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Education, Pay Issues, Performance Pay for Teachers

Why do teachers not want performance pay?

Oh, well that’s easy enough – because it doesn’t work.  In fact, it is counter-productive.  There, that’s that done.

Wait!  What?  You want more?  Dagnabbit, will I never get to my chores? Okay here goes…

HERE ARE THE MAIN PROBLEMS

thrree chutes only - teamwork

– Performance pay creates barriers to teamwork and creativity – both absolutely essential in teaching.

– Performance pay is difficult to measure – faulty systems for judging who is/is not a good teacher are very destructive.

– Performance pay takes no account of factors outside the control of the teacher.

– Performance pay motivates employees to focus only on doing what they need to do to gain the rewards, at the expense of doing other things that would help their students, the school, and the system as a whole.

– Performance pay is a barrier to teamwork and collegiality, meaning teachers are less likely to ask for help or share best practice.

– Performance pay has a destructive effect on intrinsic motivation.

– Performance pay has negative effects on workers’ self-esteem.

In other words, it stands in the way of the very things schools need to work well.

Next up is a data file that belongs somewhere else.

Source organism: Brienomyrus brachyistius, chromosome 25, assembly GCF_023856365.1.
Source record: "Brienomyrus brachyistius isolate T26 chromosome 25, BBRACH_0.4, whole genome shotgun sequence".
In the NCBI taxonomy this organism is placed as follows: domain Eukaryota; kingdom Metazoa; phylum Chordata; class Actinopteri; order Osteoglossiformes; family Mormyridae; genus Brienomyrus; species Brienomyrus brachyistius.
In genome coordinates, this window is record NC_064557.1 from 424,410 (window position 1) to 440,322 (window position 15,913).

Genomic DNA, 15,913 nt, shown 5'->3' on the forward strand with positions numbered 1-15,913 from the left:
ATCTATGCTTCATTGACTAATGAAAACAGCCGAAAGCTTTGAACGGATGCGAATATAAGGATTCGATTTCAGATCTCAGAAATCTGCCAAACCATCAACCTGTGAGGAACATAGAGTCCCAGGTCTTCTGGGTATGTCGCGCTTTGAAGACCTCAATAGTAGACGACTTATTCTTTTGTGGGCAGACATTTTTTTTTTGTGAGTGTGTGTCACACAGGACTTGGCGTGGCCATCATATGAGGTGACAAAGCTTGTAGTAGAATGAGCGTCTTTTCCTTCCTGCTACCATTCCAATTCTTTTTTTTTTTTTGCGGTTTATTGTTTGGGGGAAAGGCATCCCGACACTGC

BUT WHY DOES PP NOT MOTIVATE?

This fabulous video will explain precisely why performance pay is not a good motivator.  Watch it, it’s fun as well as informative:

So there you are – people are motivated to do what they enjoy, what they know will make a difference.  Performance pay is not the way to go.

WHAT WOULD WORK BETTER THAN THE CARROT AND STICK APPROACH?

What would work better is respect for and trust in the teachers, listening to them, discussing with them how schools can improve, using their expertise to make things better than they are.

Carrot_and_Stick_mouse_mat

 

In other words

– no carrot,

– no stick,

– but instead, more of a bring-a-plate pot luck dinner, where we all share our best dishes.

Like we tell our students – teamwork and co-operation are great things.

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About Save Our Schools NZ

"One needs to be slow to form convictions, but once formed they must be defended against the heaviest odds." Gandhi

Discussion

8 thoughts on “Why do teachers not want performance pay?

  1. What a superb piece of writing Dianne, and you have really nailed it! Thank you.

    Like

    Posted by Alison | March 6, 2014, 12:48 pm
  2. Very well put Dianne, I have shared this with all my staff. The video is well worth watching too. Thanks Donna

    Like

    Posted by Donna Harper | March 8, 2014, 8:08 am
  3. Lack of performance pay rewards mediocrity – most jobs reward exceptional work so why should teachers be any different? I’ll bet there’s quite a few teachers who resent their less able colleagues receiving the same salary as them.

    Like

    Posted by Mark | March 14, 2014, 10:40 am
  4. Great piece which clearly sets out the divisive effects of PP. It’s increasingly hard however to communicate the benefits of collaboration and collegiality with so many of our social systems – and our curriculum – rewarding the success of the individual.
    You are doing a wonderful job -love reading your posts.

    Like

    Posted by Gaenor Stoate | September 26, 2014, 6:17 pm

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  1. Pingback: The Problem With Performance Pay for Teachers « The Daily Blog - March 8, 2014

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